Uncle Sam Wants You
Despite Rules and Regulations, Brokers Can Find New Business Working With the GSA.
Editor's note: Government demand for safe, modern office space continues to grow, and no single tenant exists in the United States with better credit. Commercial real estate brokers increasingly will have opportunities to promote clients' properties to government entities. What follows is one broker's play-by-play of doing business with Uncle Sam.
The General Services Administration's bold, block advertisements to lease space often run in local newspapers' business sections. Unfortunately, the list of required parameters probably has discouraged many brokers from taking the next step to inquire about the projects.
While we've all heard the horror stories of trying to do deals with the federal government, I always had in the back of my mind the nice commission a local competitor earned by structuring a build-to-suit deal for the FBI in the early 1990s. When I saw a GSA advertisement soliciting inquiries for a new Omaha, Neb., headquarters facility for the Drug Enforcement Administration and Bureau of Alcohol, Tobacco, and Firearms, I decided to look into it.
As a result of this transaction, I consider the government to be a proven performer. My experience developing a build-to-suit office building for the GSA to lease was a positive, win-win situation for all. In addition to making a nice fee, I built a stronger relationship with my client and forged new contacts with GSA professional managers in Kansas City, Mo.
A client of mine had a 6-acre site that it originally acquired to develop miniwarehouses. However, after zoning problems prevented the development, the client held on to the parcel. By the time of the GSA solicitation, an office development was the highest and best use for the site.
I first contacted my client to find out if he had any sensitivity to working with government agencies. Once I ascertained he was comfortable with this plan, I sought more detailed information.
The lease parameters listed in the GSA's initial newspaper solicitation ruled out several normally suitable sites and existing buildings by virtue of location, size, and security demands. Based on this assessment, I focused on proposing a class A build-to-suit office building located at the site, which was naturally sloped to allow for the government's required underground parking. The proposed three-story building, including the underground parking garage, would be larger than what the GSA would occupy, so the balance of space would be offered to the open market for lease. After receiving further information from a GSA contracting officer, I submitted the general facts pertaining to my proposed site and received the GSA's solicitation for offers, or request for proposal package.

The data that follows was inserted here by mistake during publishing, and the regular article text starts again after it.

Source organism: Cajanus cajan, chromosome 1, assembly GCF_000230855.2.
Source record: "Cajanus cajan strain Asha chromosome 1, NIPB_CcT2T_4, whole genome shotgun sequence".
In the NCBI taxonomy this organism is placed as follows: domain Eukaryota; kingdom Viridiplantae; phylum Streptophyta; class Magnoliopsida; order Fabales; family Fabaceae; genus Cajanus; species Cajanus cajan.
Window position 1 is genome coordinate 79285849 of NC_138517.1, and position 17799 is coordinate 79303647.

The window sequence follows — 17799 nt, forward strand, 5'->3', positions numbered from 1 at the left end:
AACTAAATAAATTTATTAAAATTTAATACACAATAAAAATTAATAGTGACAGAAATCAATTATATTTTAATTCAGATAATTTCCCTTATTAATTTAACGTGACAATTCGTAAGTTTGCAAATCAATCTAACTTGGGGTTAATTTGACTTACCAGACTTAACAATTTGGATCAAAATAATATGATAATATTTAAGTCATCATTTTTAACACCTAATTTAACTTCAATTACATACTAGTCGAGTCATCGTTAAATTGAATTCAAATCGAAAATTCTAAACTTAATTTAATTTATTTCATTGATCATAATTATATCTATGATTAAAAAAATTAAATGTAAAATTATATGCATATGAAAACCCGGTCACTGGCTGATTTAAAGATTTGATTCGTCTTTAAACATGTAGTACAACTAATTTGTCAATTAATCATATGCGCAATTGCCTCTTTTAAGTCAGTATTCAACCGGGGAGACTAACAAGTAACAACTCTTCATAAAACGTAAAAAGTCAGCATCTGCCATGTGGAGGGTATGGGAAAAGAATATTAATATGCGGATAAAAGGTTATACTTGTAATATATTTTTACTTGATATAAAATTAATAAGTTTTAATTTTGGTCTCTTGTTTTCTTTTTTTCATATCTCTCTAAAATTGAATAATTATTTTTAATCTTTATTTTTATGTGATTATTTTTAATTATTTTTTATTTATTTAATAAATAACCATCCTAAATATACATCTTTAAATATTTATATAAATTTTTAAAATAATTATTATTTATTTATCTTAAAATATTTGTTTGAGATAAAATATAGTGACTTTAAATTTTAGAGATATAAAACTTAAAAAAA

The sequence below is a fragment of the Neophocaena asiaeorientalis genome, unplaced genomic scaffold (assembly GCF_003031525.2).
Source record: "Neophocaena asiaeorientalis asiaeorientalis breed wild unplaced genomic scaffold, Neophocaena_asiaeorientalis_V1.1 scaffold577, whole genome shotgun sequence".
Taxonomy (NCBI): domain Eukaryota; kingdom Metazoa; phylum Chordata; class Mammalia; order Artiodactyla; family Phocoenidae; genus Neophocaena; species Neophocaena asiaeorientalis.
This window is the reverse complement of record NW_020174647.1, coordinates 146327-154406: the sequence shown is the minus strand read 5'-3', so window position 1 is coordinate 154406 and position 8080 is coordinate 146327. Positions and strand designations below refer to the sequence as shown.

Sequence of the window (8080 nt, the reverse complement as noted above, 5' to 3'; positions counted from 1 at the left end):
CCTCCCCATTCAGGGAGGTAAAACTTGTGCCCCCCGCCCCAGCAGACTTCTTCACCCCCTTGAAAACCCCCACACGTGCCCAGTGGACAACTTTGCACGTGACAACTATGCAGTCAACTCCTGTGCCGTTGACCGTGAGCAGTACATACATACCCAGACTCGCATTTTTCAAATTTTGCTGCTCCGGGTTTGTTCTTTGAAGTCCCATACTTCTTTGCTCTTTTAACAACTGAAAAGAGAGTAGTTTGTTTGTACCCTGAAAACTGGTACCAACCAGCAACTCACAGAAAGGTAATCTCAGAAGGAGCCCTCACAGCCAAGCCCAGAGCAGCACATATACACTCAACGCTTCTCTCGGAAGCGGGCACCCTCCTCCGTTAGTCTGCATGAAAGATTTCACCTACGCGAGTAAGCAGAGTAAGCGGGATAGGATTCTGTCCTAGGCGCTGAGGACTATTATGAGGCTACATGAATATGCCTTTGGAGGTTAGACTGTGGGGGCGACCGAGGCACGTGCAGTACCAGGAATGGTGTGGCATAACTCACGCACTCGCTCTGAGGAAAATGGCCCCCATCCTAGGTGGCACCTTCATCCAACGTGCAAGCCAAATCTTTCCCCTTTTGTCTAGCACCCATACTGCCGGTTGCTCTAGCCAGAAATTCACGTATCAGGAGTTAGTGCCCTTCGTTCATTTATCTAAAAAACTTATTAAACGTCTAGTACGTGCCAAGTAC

The SFO document spelled out everything from the minimum size of the space to be delivered to the government after final measurement to the types of door hinges that were required. It took at least two or three readings to comprehend what was involved. The DEA and ATF's security sensitivity probably made this deal more complex than usual, but all government contracts require a greater amount of detail and specificity than most private-party transactions.
During this phase, my prime responsibilities were to estimate operating expenses, put the proposal together, and estimate total rental and parking garage rates. My client estimated the cost of the structure and value of land and used my figures as a base from which to achieve final pricing, which we did together. The process took about six weeks.
While working on our response, several areas stood out as significantly different from a normal RFP submission. For example, the GSA requires an estimate of final usable square feet within a tight range, as long as the building hits the minimum. While the SFO always refers to the gross -- or rentable -- sf, it was not used in any pricing calculations.